Fairlawn School, Lewisham
Description: Fairlawn School
Date Listed: 17 December 2007
English Heritage Building ID: 496049
OS Grid Reference: TQ3521873798
OS Grid Coordinates: 535218, 173798
Latitude/Longitude: 51.4470, -0.0556
Location: Greystead Road, Lewisham, Greater London SE23 3AJ
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779/0/10141 HONOR OAK ROAD
17-DEC-07 Fairlawn School
A junior school built initially for 160 infants and 280 junior pupils between 1955-57 to the designs of Peter Moro and Michael Mellish. It was extended in c.1980 and the cladding to the Gym replaced in c.2006 and the heating system replaced c.2007. The hall/gym is constructed of structural steel framing in combination with a glass and aluminium curtain walling system and fair-faced brickwork with glazing and timber panels below under a system of flat-felted roofs. The main junior block is of reinforced concrete for the frame and floors with curtain wall glazing.
PLAN: The plan is asymmetrical with two principal components arranged around an entrance and administration core. The main element is formed of a long, narrow, two-storey junior block intersecting at right angles with the gym/hall and kitchen range. From the main entrance, the main stairs rising through the hall to the junior block divided into generous class rooms, staff common rooms and common cloak rooms on two floors. Linked to the entrance block and at an angle to it, there is a group of four staggered infant classrooms, deliberately of irregular shape to encourage group working, and all one storey, with a linking corridor to the rear. There is a later single storey extension to the west of the main junior range accommodating three classrooms.
EXTERIOR: The north facing single-storey entrance block comprises a glazed entrance lobby and a rendered panel, now painted with a mural, and the head teacher's office, set back behind a small area of planting lit by a cut-away section of the flat roof, that otherwise cantilevers out over the elevation in a deep overhang.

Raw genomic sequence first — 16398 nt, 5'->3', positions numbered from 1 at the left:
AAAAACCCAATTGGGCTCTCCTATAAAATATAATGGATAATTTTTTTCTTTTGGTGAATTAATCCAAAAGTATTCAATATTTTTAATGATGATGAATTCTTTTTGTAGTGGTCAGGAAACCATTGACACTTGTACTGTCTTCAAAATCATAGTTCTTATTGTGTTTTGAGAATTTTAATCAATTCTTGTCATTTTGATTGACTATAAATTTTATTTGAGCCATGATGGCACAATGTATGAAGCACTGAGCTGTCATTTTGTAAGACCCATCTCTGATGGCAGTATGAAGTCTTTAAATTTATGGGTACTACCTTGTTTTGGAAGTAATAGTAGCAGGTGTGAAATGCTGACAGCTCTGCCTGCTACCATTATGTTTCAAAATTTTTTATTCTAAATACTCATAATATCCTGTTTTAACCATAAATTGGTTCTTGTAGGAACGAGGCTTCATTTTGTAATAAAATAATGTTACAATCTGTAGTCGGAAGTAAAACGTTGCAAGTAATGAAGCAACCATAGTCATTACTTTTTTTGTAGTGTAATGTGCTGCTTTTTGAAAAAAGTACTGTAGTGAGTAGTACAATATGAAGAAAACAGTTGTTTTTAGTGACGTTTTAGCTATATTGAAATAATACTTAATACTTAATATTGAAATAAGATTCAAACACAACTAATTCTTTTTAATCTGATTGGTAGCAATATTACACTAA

Immediately to the west of the entrance is the assembly hall/gym, all of one height and clad in a combination of aluminium and glass walling and plastic horizontal boarding (renewed but duplicating the original finish), on its east and west elevations, and brick for the north elevation.
At right-angles and to the south of the hall lies the main two-storey range (north elevation part basemented), clad in a curtain wall system combining aluminium framing, fixed glass panels, opening windows and fixed finished panels in green. The east and west elevations are of fair-coloured brick.
The infants' block, set to the east of the main range comprise four classrooms set in a staggered line on a south - south east axis from the main entrance. The single-storey fronts comprise curtain walling with fixed glazing, opening windows and lower panels in contrasts of colours (typical of Moro's work). The corridor to the rear is constructed of brick with clerestory glazing above.
The c.1980 extension to the west of the main range is plain, still incorporating a grid pattern for the walling, finished with glass and beige panels, and is not considered of special interest.
INTERIOR: The interior is treated with restraint. The main stair in the hall is formed with open string Terrazzo treads with steel verticals carrying a heavy wooden rail with plywood panels below. The hall has exposed steel trusses and vertical softwood boarded cladding. The staggered corridor to the infants' area was designed without steps (for ease of access for small children) and includes built-in cloakrooms. A typical junior block classroom was built with sloped, sound deadening suspended ceilings which contain light fittings and forms a horizontal duct to some of the services.